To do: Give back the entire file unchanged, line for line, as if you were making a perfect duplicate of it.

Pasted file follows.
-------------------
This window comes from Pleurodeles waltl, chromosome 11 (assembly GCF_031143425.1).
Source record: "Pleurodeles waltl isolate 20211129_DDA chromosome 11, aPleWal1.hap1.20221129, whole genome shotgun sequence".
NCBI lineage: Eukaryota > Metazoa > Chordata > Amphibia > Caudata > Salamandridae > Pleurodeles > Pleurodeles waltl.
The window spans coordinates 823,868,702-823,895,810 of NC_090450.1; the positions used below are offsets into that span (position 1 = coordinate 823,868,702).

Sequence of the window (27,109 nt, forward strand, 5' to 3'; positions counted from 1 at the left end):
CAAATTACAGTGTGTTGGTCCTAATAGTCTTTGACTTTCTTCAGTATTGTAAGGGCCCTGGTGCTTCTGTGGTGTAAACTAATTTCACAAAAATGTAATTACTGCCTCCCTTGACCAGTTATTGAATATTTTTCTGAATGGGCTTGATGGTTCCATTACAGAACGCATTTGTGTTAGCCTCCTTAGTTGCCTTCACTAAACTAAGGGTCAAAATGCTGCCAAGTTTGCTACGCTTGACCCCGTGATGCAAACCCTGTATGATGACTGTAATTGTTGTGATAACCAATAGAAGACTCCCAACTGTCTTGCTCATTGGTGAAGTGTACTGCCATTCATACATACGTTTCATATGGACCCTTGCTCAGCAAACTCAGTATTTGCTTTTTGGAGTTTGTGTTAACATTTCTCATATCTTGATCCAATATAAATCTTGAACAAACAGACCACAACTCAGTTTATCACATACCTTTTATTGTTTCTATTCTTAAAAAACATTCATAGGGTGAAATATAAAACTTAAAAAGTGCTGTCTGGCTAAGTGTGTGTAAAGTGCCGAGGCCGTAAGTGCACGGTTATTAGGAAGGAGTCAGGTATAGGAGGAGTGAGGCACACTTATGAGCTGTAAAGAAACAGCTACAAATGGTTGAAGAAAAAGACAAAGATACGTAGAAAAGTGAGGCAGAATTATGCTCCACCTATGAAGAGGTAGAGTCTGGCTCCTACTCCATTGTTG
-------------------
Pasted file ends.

This window comes from Pleurodeles waltl, chromosome 11 (assembly GCF_031143425.1).
Source record: "Pleurodeles waltl isolate 20211129_DDA chromosome 11, aPleWal1.hap1.20221129, whole genome shotgun sequence".
NCBI lineage: Eukaryota > Metazoa > Chordata > Amphibia > Caudata > Salamandridae > Pleurodeles > Pleurodeles waltl.
The window spans coordinates 823,868,702-823,895,810 of NC_090450.1; the positions used below are offsets into that span (position 1 = coordinate 823,868,702).

Sequence of the window (27,109 nt, forward strand, 5' to 3'; positions counted from 1 at the left end):
CAAATTACAGTGTGTTGGTCCTAATAGTCTTTGACTTTCTTCAGTATTGTAAGGGCCCTGGTGCTTCTGTGGTGTAAACTAATTTCACAAAAATGTAATTACTGCCTCCCTTGACCAGTTATTGAATATTTTTCTGAATGGGCTTGATGGTTCCATTACAGAACGCATTTGTGTTAGCCTCCTTAGTTGCCTTCACTAAACTAAGGGTCAAAATGCTGCCAAGTTTGCTACGCTTGACCCCGTGATGCAAACCCTGTATGATGACTGTAATTGTTGTGATAACCAATAGAAGACTCCCAACTGTCTTGCTCATTGGTGAAGTGTACTGCCATTCATACATACGTTTCATATGGACCCTTGCTCAGCAAACTCAGTATTTGCTTTTTGGAGTTTGTGTTAACATTTCTCATATCTTGATCCAATATAAATCTTGAACAAACAGACCACAACTCAGTTTATCACATACCTTTTATTGTTTCTATTCTTAAAAAACATTCATAGGGTGAAATATAAAACTTAAAAAGTGCTGTCTGGCTAAGTGTGTGTAAAGTGCCGAGGCCGTAAGTGCACGGTTATTAGGAAGGAGTCAGGTATAGGAGGAGTGAGGCACACTTATGAGCTGTAAAGAAACAGCTACAAATGGTTGAAGAAAAAGACAAAGATACGTAGAAAAGTGAGGCAGAATTATGCTCCACCTATGAAGAGGTAGAGTCTGGCTCCTACTCCATTGTTG